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The Big One

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After all those studies, I attempted The Painting.
This is the Cathedral Basilica of St. Joseph in downtown San Jose. A stunning building from 1877. Before starting, I told myself it is yet another study, just on larger paper. Just a study. But a study. Only a study. I like what Frank Webb says about having a fresh stack of watercolor sheets being akin to more tomorrows. The studies can continue....this isn't the end.
I tried to use more water than normal so my color looks more transparent and not so pigmented. I am fairly pleased with this but I think it needs some punch - some spots of dark. I'll let it sit for a couple of days while I attack another study [-ies] and come back to it. I do need to step back more often during painting and evaluate it as a design on the paper - where it's off balance, where it needs more of a certain color, how it sits on the sheet, etc.
P.S. Despite the blooms, this isn't really a floral study.


The sparkle at the Ferry Building

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A small loose painting to show just the essence. I added the "sparkle" as Bill Dunn says - it really makes a difference. Less is more.




And then some more...

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Still continuing to explore color palettes and leaving more white. Not there yet, though I do love the juxtaposition of the orange and purple in the palm tree in the first painting below. I need to leave more whites like Mr. Reid.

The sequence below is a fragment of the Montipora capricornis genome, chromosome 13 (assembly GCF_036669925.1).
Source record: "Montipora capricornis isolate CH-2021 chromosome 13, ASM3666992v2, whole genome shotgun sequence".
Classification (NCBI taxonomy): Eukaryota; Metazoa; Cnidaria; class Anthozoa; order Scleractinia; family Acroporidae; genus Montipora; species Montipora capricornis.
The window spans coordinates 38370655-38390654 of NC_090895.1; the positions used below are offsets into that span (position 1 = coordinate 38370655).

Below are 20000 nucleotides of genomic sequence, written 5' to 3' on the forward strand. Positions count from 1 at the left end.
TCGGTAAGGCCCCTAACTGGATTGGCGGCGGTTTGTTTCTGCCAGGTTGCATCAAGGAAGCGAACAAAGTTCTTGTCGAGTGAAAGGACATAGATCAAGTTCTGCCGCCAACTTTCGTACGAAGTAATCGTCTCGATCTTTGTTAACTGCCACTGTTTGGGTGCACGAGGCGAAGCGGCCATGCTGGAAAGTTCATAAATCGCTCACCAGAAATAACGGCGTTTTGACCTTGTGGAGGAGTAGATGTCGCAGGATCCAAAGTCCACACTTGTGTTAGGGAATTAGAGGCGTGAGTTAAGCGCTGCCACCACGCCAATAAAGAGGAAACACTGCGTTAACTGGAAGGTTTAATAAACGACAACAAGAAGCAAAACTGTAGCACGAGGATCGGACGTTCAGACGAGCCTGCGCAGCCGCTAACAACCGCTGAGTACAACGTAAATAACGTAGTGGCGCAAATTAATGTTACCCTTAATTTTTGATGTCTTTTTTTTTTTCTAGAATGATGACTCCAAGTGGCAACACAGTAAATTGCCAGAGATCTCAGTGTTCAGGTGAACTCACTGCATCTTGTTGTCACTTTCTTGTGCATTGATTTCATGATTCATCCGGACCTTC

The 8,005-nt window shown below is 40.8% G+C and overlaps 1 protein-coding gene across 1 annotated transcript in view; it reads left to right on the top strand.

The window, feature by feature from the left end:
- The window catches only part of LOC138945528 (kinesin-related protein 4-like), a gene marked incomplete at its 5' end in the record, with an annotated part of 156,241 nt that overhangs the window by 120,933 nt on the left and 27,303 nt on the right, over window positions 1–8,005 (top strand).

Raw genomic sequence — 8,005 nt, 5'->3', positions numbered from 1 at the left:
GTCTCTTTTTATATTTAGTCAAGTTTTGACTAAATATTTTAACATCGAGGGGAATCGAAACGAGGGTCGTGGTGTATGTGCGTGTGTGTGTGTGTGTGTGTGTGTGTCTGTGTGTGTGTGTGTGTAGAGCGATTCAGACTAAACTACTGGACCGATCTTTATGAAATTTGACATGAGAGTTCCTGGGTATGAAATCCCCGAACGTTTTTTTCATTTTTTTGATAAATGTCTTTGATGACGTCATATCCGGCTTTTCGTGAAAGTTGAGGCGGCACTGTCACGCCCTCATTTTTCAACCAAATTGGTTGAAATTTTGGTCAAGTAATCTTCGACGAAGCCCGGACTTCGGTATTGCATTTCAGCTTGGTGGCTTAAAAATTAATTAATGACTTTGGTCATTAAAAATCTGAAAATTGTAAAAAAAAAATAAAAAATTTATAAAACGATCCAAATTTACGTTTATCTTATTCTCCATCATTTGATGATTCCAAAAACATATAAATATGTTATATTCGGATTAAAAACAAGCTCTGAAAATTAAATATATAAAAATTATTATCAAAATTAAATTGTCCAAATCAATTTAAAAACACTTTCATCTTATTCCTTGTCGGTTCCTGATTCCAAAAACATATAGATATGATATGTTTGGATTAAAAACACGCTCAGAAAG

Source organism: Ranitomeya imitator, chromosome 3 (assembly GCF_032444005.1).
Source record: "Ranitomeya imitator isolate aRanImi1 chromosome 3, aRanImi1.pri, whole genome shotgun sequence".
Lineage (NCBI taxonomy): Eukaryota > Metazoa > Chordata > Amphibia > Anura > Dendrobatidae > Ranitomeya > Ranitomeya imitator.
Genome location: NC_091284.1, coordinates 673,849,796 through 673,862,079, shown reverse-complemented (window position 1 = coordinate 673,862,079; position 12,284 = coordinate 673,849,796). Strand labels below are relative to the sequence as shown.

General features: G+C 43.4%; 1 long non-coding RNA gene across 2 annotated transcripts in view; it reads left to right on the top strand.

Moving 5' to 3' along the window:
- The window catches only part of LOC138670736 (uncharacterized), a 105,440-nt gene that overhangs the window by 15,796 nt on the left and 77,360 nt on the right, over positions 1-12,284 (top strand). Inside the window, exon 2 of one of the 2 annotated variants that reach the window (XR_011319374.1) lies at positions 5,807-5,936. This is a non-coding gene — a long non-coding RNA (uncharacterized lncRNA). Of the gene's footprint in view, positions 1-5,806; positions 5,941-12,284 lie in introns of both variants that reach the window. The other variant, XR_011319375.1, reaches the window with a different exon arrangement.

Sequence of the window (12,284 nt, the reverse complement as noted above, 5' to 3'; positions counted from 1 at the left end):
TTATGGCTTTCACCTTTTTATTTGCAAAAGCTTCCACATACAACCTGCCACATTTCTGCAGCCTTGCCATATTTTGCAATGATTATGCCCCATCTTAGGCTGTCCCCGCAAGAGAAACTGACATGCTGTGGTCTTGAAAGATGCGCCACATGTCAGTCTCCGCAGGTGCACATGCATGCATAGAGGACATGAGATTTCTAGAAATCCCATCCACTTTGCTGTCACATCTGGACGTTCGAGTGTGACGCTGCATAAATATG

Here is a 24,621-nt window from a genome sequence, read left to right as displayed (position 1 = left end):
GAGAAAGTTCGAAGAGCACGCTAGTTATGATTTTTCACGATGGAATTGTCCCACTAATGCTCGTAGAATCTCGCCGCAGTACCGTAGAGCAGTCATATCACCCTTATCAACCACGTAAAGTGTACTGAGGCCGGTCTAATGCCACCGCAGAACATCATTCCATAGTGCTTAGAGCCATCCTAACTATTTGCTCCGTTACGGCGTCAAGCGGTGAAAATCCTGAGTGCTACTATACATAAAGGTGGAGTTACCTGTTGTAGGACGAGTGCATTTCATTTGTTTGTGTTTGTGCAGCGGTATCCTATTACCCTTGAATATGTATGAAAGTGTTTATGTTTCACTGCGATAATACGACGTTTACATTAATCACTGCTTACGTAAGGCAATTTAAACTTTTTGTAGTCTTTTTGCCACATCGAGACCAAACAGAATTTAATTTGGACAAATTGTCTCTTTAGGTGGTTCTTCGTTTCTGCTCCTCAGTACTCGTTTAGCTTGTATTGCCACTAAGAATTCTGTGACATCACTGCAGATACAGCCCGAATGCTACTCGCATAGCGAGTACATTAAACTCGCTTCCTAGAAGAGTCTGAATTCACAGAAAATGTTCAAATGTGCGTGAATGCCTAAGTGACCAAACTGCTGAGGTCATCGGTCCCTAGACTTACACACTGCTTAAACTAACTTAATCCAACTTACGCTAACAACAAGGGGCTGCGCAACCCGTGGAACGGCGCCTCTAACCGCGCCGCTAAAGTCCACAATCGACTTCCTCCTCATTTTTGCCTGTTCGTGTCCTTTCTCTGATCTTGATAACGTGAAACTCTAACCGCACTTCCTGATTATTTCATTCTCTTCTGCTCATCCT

Planning the painting...over and over

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I'm finally starting to get values and value patterns....now I truly understand the importance and all the theories about passage, linkage, focal point, using the reference material as a starting point and no more....is all beginning to make sense. The pieces of the jigsaw puzzle are coming together, with fewer missing parts. The aspect ratio of the final painting matching that of the value study - so important. I knew that but disregarded it every time, and stumbled along, making the same mistake over and over and not understanding why the painting wasn't working. I am getting it now.....a strong value pattern is really a jigsaw puzzle in black and white. The initial work is in the silhouette, not in the details. Jigsaw puzzles have popped up at different points in my life - and had several metaphorical meanings. Now, in hindsight, I can connect the dots and understand the importance of the various pieces. Isn't life a jigsaw puzzle? So many parts - seemingly unrelated, b…

Direct painting

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I read about Direct Painting - painting directly without a drawing in one pass, with no layering - in two different places just days apart, so decided to give it a go. What looseness ensued! There were no pencil lines to imprison me or the paint, and it was good to see the colors run. As long as the big shapes are there, the eye fills in the rest. It was a liberating experience.



Driving through Los Altos

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I took a picture of this scene when driving on Covington Avenue in Los Altos in the mid afternoon. Beautiful shadows, and of course, the bright whites. I love it when I see something that catches my eye, pass it by, then drive on, continuously thinking about it, and am finally compelled to make a U-turn to take a picture because I can't forget it, and have to have it, and have to try to paint it. This was one such instance.


St. Nicholas, Los Altos